Ohio Event Organizers Censor Former Soldier’s Memorial Day Speech About Black Slaves Honoring Fallen Soldiers After the Civil War

In an audacious display of racism and complete disregard for Black history and military history, event organizers for a Memorial Day speech in Hudson, Ohio decided to cut a former soldier’s mic when he began talking about how freed Black slaves had honored fallen soldiers following the Civil War.

The Associated Press has reported that Retired Army Lt. Col. Barnard Kemter — who is white — decided to include the story in the speech he was giving “because he wanted to share the history of how Memorial Day originated.”

Event organizers, however, “disagreed” with his decision to honor the memory of the former slaves who helped to create Memorial Day as we know it and cut his mic without any warning. The organizers later claimed that the portion of his speech referencing Civil War traditions for memorializing fallen soldiers “was not relevant” to the city’s current efforts to honor its veterans.

According to the AP, “Cindy Suchan, chair of the Memorial Day parade committee and president of the Hudson American Legion Auxiliary, said it was either she or Jim Garrison, adjutant of the American Legion Post 464, who turned down the audio.”

Outraged by the pair’s action, the Ohio American Legion, a nonprofit organization advocating on behalf of U.S. war veterans, announced it would be launching an investigation.

In a statement, the organization’s national commander, James W. “Bill” Oxford said, “The American Legion deplores racism and reveres the Constitution. We salute LTC Kemter’s service and his moving remarks about the history of Memorial Day and the important role played by Black Americans in honoring our fallen heroes. We regret any actions taken that detract from this important message.”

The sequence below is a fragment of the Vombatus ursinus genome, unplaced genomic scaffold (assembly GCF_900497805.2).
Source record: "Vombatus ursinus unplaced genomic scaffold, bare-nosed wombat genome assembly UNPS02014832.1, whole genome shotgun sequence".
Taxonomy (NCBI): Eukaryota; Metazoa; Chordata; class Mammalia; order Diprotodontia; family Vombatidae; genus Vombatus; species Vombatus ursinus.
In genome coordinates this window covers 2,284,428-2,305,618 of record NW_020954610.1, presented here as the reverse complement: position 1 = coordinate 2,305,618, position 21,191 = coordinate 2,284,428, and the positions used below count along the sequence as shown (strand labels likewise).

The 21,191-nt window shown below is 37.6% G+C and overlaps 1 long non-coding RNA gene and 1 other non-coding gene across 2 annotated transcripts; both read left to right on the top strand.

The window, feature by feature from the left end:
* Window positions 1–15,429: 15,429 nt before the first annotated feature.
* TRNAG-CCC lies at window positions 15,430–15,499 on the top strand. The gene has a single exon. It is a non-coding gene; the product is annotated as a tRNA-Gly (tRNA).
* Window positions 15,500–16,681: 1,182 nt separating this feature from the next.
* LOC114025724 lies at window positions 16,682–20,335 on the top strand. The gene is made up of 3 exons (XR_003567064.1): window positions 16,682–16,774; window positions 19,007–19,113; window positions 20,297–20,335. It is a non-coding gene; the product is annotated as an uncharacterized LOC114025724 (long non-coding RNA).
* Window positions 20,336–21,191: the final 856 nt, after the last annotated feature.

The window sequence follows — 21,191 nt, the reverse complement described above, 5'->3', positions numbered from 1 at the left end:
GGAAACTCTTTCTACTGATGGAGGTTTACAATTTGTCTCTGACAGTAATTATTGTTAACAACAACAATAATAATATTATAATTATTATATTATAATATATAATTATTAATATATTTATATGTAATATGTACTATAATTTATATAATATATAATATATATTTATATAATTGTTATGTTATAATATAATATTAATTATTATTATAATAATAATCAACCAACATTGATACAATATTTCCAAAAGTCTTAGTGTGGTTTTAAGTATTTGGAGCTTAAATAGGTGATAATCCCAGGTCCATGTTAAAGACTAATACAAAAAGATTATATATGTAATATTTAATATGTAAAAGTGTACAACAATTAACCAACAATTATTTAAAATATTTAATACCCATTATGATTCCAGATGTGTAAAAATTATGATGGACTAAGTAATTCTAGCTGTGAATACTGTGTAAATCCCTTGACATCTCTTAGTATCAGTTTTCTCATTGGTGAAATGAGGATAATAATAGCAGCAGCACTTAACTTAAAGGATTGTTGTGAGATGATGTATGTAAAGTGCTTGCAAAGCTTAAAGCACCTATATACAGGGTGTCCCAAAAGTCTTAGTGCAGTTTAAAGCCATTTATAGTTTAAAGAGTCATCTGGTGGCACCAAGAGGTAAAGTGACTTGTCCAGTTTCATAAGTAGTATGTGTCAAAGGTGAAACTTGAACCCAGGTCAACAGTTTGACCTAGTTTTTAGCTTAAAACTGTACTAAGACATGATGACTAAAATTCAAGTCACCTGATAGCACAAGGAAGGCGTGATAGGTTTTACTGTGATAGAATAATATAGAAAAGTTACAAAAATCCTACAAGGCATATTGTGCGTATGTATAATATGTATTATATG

Suchan claims that after she reviewed Kemter’s original speech, she asked him to remove the sections she considered offensive — the references to former Black slaves and how they helped usher in Memorial Day.

Kemter said he didn’t see her suggested changes until just before delivering the speech. When he was made aware of her suggestions, he discussed the changes with a Hudson public official, who told him not to adjust his speech.

He is also now said to be incredibly disappointed that the organization decided to silence more than two minutes of his 11-minute speech, including the section in which he described how following the Civil War, “former slaves and freed Black men exhumed the remains of more than 200 Union soldiers from a mass grave in Charleston, South Carolina, and gave them a proper burial.”

The veteran who spent 30 years in the Army and served in the Persian Gulf War said, “This is not the same country I fought for.”

Disgusted by the decision to cut his mic and the racism and erasure that the censoring implied, the mayor and Hudson City Council issued their own statement, saying the censorship “disrespected” Kemter and all the veterans in the region.

“Veterans have done everything we have asked of them during their service to this country, and this tarnished what should have been a celebration of their service,” the statement said.


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